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The New Rules: The Two Chinas' Long Road to Common Ground

Monday, Oct. 25, 2010

The Nobel Committee's decision to award jailed Chinese democracy activist Liu Xiaobo the 2010 Peace Prize came just days before China's Communist Party elite anointed political princeling Xi Jinping as President Hu Jintao's clear successor, highlighting the two Chinas that now seem to be passing one another like ships in the night. One China is propelled from below by a coastal workforce that is increasingly self-confident in its skills and accomplishments and growing income. The other, larger China is managed from above by political leaders who increasingly worry over the nation's social stability as they grow more self-defensive in their ruling style.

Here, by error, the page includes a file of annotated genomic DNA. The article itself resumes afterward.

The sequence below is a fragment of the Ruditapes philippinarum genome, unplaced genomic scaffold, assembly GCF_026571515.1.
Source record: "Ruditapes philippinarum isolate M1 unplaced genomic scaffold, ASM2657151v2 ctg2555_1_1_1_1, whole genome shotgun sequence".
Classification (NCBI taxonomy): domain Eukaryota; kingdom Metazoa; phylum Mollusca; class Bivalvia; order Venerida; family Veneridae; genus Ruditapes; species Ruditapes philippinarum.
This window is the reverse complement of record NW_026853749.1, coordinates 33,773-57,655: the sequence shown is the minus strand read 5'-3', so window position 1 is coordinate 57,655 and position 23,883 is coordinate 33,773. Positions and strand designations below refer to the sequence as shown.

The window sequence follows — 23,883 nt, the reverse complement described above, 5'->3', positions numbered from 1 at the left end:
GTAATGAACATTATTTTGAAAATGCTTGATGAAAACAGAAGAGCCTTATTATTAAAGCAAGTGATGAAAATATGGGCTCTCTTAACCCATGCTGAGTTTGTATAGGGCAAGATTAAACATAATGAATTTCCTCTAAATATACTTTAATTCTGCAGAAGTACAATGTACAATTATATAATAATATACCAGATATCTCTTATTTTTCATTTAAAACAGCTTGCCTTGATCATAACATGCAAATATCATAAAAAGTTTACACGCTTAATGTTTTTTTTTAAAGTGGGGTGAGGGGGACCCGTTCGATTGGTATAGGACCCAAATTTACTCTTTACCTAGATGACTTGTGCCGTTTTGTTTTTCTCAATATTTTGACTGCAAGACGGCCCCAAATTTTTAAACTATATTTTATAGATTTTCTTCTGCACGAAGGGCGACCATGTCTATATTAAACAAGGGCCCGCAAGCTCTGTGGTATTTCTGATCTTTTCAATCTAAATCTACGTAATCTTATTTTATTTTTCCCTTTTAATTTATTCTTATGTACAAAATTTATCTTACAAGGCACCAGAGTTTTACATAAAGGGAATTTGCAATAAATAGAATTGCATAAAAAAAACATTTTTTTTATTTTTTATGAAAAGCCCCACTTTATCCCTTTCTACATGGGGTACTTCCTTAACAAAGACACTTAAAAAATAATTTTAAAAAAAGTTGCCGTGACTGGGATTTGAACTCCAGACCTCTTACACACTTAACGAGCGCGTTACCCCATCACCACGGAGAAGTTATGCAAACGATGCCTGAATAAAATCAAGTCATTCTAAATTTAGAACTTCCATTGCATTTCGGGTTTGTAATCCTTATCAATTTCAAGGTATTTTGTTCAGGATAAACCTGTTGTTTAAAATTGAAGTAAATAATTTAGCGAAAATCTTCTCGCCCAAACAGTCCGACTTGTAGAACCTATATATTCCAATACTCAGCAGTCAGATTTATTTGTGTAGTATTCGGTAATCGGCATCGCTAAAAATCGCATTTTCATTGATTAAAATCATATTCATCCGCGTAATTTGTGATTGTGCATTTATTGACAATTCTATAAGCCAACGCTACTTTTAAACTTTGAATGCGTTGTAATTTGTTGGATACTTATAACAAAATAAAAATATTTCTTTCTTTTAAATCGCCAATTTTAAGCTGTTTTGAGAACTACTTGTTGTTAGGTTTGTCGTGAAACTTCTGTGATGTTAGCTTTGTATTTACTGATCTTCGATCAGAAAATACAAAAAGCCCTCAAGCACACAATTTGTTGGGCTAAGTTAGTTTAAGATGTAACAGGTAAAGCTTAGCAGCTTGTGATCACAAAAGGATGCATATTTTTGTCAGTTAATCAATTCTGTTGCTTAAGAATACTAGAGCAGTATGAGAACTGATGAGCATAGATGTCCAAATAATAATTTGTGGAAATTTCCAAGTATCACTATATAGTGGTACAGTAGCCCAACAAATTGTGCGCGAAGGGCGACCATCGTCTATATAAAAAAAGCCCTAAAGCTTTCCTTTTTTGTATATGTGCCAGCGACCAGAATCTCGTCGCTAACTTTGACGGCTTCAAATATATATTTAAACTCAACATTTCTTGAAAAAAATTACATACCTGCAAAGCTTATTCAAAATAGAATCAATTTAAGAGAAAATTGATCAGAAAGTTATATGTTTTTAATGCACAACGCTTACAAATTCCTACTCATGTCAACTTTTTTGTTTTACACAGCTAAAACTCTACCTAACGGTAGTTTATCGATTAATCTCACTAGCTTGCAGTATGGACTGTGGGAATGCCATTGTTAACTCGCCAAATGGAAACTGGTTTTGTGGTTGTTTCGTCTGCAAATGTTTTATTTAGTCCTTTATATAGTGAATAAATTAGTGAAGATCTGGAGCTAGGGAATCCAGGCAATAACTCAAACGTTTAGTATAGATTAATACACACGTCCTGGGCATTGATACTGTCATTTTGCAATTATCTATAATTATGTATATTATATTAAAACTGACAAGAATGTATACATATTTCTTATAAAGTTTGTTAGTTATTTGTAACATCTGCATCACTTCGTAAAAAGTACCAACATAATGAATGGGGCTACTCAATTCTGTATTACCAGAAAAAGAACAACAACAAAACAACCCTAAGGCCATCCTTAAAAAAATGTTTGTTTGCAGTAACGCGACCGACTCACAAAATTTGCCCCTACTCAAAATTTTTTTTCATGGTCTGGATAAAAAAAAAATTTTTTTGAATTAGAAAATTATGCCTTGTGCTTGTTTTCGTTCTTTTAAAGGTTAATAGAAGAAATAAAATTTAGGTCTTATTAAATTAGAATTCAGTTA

Both Chinas exhibit rising nationalism, which is natural enough, given how much the nation has opened itself up to the outside world in recent years. It's hard to be a chauvinist until you actually meet some foreigners. And yet even today, outside of China's major, super-connected coastal megalopolises lies a vast interior where foreigners remain uncommon enough to draw stares from most people. As that interior belt undergoes a similar transition in coming years, China will continue to both Westernize and become decidedly more Chinese -- exacerbating tensions both internally and abroad. ...

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